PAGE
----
It is often said that parts of Scotland speak the purest English; Edinburgh and Aberdeen have laid claim. So why not then teach the nation to speak with a Scottish lilt? Because it would be totally ridiculous; just as it would be ridiculous to teach someone from, say, Tyneside to speak some hybrid southern accent. And are we going to have the Welsh learn Welsh, English and then English with a foreign accent?
Ms Elkin claims 'historical and cultural universality' for her own accent.
Just what does this grand-sounding term mean? It gives the impression of a sound rooted in antiquity, but surely the 'universality' of her accent can only date back to radio in the 1920s, when an educated elite ruled the airwaves and presumed that theirs was the only proper way of speaking.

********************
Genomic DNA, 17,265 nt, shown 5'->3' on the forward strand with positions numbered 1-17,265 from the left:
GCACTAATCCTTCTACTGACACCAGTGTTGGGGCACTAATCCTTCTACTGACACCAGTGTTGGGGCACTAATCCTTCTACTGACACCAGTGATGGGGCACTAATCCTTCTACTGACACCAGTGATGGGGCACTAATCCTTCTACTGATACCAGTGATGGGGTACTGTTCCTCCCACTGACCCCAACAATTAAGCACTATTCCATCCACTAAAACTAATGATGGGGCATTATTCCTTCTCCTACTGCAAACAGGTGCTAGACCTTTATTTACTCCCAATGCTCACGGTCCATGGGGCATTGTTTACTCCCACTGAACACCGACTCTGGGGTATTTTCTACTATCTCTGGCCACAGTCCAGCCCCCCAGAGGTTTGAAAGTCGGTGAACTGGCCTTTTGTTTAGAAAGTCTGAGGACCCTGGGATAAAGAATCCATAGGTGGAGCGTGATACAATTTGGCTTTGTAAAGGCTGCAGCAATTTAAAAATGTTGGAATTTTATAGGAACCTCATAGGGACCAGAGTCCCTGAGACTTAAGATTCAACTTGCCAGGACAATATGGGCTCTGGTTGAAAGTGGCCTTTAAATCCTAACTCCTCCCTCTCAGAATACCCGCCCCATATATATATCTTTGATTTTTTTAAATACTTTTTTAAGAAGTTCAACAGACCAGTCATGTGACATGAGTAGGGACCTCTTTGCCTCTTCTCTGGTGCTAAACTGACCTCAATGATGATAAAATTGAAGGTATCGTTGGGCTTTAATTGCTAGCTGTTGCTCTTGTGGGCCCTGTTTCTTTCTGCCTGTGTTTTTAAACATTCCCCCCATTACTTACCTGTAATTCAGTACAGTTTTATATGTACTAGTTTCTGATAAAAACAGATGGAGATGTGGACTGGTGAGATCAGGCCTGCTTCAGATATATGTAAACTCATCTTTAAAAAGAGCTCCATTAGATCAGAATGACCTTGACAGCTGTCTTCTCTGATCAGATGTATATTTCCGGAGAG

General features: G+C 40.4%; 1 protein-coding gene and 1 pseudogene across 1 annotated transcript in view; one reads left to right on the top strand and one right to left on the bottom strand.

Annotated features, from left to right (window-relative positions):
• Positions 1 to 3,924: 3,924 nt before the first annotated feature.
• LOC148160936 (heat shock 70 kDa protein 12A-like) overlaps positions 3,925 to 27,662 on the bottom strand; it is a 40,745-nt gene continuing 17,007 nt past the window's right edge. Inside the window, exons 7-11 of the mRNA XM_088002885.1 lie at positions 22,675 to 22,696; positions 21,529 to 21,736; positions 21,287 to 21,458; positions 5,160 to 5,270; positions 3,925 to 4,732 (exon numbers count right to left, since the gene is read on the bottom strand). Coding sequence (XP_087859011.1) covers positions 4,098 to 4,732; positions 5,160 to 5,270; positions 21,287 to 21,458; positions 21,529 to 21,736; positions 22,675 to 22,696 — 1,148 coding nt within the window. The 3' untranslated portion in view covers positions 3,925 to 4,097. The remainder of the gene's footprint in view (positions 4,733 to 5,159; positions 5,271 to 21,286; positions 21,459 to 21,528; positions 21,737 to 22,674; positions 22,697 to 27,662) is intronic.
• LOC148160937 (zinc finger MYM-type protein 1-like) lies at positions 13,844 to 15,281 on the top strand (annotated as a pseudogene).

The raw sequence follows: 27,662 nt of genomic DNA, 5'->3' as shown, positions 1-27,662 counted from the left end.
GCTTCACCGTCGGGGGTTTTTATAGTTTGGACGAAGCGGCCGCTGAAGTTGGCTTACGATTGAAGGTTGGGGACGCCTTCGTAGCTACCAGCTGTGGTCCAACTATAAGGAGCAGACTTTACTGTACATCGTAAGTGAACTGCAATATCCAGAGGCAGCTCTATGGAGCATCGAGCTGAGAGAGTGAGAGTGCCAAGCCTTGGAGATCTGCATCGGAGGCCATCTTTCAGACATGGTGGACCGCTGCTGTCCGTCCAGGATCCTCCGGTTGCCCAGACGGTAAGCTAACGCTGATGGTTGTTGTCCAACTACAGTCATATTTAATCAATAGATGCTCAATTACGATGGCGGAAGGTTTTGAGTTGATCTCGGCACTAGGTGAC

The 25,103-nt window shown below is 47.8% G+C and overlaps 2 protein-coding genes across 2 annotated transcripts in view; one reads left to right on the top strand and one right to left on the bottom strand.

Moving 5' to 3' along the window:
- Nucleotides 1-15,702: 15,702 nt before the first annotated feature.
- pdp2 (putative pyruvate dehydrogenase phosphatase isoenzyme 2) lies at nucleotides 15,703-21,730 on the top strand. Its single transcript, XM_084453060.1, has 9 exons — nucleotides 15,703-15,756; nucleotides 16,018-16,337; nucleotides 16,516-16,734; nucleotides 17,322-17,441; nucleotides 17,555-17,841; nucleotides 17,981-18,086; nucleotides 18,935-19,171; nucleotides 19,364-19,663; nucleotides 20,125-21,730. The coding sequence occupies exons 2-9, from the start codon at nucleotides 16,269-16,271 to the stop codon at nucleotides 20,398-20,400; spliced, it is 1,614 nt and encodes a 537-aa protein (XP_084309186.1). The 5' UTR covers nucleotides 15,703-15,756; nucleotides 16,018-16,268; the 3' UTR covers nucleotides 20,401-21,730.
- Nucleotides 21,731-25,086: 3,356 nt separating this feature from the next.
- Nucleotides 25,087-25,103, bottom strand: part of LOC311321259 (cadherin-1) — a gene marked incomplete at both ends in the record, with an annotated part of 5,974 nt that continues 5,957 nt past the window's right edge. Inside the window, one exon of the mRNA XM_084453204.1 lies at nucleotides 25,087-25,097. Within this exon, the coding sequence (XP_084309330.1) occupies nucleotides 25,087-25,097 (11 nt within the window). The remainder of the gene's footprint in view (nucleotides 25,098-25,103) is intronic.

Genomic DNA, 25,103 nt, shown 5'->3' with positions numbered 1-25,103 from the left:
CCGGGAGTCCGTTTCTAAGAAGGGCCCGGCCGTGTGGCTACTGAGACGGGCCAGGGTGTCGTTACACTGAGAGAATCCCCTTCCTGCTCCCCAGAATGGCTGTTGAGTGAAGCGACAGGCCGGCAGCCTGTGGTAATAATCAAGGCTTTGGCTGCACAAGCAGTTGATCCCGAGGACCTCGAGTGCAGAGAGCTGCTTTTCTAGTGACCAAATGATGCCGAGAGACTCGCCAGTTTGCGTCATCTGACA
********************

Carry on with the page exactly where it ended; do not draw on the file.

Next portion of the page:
If she cannot understand what people speaking a dialect are saying, it is probably because she cannot be bothered to make the effort, having already judged her interlocutor by the way he or she speaks. If someone uses a term you do not understand - be it a dialect word, technical jargon or a foreign word - what is the harm in asking what it means? Is there anyone in Yorkshire who does not know that down here we call male sheep 'rams', and that if he or she says 'tup' to a southerner it might need a brief explanation?
Ms Elkin's thoughts on vocabulary and confidence surely have some validity, but the rest is pure elitism; worse than that, it is linguistic Stalinism, and should be strangled at birth.
Long live the difference] Yours, NICK ALLEN OxfordReuse content